House of Gucci is out now and the reviews are, well, mixed…
Cartoon-y, too long, thrilling, boring, campy –they run the gamut… but there is no dispute that Lady Gaga is the stand-out star, featuring her very distinct, sort of Italian, sort of Slavic and VERY confounding accent.
Anna De Fina, professor and chair of the Georgetown University Italian Department, told The Cut,
“I sent the trailers to my colleagues in the Italian department, who are all — except for one — Italian. And the general reaction was the same I had, which is,
This is not an authentic Italian accent.
Italian is a language where every syllable, more or less, has the same duratio. So that’s why you have a sense of Italian being kind of melodic, kind of sing-songy.”
Mariapaola D’Imperio, professor in the department of linguistics at Rutgers University says,
“Until the Second World War, Italians didn’t speak Italian.
Just the dialects that we still speak. Standard Italian is something that was invented formally, let’s say, because journalists and actors have to have professional diction. It’s something people don’t use in everyday life.
Spoken Italian, D’Imperio says,
“will be different not only from region to region, but also from city to city. Even if it’s just 30 kilometers away.”
Italian varies from region to region, but D’Imperio and De Fina offered a few general pointers:
- To attempt an Italian inflection, you should keep all vowels in a sentence as they appear on paper; give them equal length and emphasis rather than flattening unstressed vowels to a generic “uh” sound.
- Do tack an “uh” sound onto the end of words that end in hard consonants. (Think “Roma” versus Rome.)
- Do not use contractions.
- Do trill any R sounds that appear in initial position using the tip of your tongue.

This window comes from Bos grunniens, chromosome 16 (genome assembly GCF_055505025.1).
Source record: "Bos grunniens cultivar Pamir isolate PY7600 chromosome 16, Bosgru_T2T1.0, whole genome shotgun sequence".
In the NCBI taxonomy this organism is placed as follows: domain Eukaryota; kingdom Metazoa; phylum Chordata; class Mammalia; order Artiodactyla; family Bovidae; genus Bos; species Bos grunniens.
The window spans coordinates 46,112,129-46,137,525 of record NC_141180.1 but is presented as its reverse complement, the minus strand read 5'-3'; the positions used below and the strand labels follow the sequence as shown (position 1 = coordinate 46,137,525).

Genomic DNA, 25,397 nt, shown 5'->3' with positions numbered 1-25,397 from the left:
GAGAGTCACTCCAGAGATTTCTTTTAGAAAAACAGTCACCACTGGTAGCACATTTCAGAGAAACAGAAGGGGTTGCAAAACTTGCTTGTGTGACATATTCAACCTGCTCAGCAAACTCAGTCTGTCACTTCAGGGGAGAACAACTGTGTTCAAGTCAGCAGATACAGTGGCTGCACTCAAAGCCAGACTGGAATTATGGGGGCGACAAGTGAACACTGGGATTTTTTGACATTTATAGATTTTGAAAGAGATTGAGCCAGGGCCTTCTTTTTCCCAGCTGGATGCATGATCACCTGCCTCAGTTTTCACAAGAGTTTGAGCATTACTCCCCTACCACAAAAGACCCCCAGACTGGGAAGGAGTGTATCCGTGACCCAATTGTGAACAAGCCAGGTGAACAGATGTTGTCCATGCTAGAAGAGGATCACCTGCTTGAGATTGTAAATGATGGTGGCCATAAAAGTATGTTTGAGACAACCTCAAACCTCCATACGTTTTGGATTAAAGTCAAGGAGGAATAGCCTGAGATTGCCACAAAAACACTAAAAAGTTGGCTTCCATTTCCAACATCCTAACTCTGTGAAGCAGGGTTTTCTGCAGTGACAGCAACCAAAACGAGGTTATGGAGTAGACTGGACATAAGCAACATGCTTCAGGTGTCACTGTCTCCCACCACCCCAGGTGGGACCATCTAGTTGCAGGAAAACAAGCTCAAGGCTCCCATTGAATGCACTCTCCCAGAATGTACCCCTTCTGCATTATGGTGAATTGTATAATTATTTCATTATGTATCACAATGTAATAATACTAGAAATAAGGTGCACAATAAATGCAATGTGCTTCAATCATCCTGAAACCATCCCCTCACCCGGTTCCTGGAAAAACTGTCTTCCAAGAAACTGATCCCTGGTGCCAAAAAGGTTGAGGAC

- When confronted with a word beginning with “H,” drop the letter entirely and lean gently on the vowel that follows: Happy becomes ’ep-py, for example.
Gaga told British Vogue,
“I started with a specific dialect from Vignola, then I started to work in the higher-class way of speaking that would have been more appropriate in places like Milan and Florence.
In the movie, you’ll hear that my accent is a little different depending on who I’m speaking to.”
Whatever you think of the end result, Gaga REALLY committed to the Method to play Patrizia Reggiani. She refined her accent over nine months during which she reportedly spoke exclusively as her version of Reggiani both on set and off. (The two never met or spoke in real life.)
Although a House of Gucci dialect coach told The Daily Beast that Gaga’s accent
“sounds more Russian.”
In this interview clip –uttering THE most memorable line ever on 60 Minutes– Patrizia puts the range of her Italian accent on full display. Compare Gaga’s imitation.
So, who DID get their accent right? D’Imperio says Jared Leto. De Fina agrees, saying that when he tells Adam Driver that he
“’picked-a rrrreal firecrrrrackerrrr-e.’
That’s exactly the way an Italian would say it.”
Although others have said he sounds more like the chef from Lady and the Tramp or a long-lost Mario Brother.
(via The Cut)